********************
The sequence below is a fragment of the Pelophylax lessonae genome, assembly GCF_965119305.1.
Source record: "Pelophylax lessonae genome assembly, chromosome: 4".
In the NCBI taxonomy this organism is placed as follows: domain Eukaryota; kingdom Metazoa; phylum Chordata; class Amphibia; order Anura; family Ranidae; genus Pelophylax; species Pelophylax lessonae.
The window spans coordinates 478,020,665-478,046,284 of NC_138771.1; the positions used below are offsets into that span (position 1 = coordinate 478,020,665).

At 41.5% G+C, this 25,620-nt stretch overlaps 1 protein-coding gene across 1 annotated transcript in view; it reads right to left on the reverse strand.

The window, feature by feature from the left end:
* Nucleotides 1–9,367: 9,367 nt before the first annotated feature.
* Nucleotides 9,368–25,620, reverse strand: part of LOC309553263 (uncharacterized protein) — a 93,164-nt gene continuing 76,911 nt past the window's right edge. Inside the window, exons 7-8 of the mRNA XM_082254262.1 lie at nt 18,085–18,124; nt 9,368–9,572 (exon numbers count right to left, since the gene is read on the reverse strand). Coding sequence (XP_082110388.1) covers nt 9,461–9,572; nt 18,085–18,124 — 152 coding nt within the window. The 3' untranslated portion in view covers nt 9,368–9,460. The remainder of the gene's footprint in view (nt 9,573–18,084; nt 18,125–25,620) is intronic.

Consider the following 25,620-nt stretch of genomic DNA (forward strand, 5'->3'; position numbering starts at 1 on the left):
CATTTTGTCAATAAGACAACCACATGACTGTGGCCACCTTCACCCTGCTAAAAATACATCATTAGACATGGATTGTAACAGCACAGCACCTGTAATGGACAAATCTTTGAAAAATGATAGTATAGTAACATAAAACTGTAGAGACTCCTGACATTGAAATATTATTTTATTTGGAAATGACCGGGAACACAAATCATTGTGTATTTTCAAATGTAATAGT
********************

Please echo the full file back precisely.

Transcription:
The sequence below is a fragment of the Pelophylax lessonae genome, assembly GCF_965119305.1.
Source record: "Pelophylax lessonae genome assembly, chromosome: 4".
In the NCBI taxonomy this organism is placed as follows: domain Eukaryota; kingdom Metazoa; phylum Chordata; class Amphibia; order Anura; family Ranidae; genus Pelophylax; species Pelophylax lessonae.
The window spans coordinates 478,020,665-478,046,284 of NC_138771.1; the positions used below are offsets into that span (position 1 = coordinate 478,020,665).

At 41.5% G+C, this 25,620-nt stretch overlaps 1 protein-coding gene across 1 annotated transcript in view; it reads right to left on the reverse strand.

The window, feature by feature from the left end:
* Nucleotides 1–9,367: 9,367 nt before the first annotated feature.
* Nucleotides 9,368–25,620, reverse strand: part of LOC309553263 (uncharacterized protein) — a 93,164-nt gene continuing 76,911 nt past the window's right edge. Inside the window, exons 7-8 of the mRNA XM_082254262.1 lie at nt 18,085–18,124; nt 9,368–9,572 (exon numbers count right to left, since the gene is read on the reverse strand). Coding sequence (XP_082110388.1) covers nt 9,461–9,572; nt 18,085–18,124 — 152 coding nt within the window. The 3' untranslated portion in view covers nt 9,368–9,460. The remainder of the gene's footprint in view (nt 9,573–18,084; nt 18,125–25,620) is intronic.

Consider the following 25,620-nt stretch of genomic DNA (forward strand, 5'->3'; position numbering starts at 1 on the left):
CATTTTGTCAATAAGACAACCACATGACTGTGGCCACCTTCACCCTGCTAAAAATACATCATTAGACATGGATTGTAACAGCACAGCACCTGTAATGGACAAATCTTTGAAAAATGATAGTATAGTAACATAAAACTGTAGAGACTCCTGACATTGAAATATTATTTTATTTGGAAATGACCGGGAACACAAATCATTGTGTATTTTCAAATGTAATAGT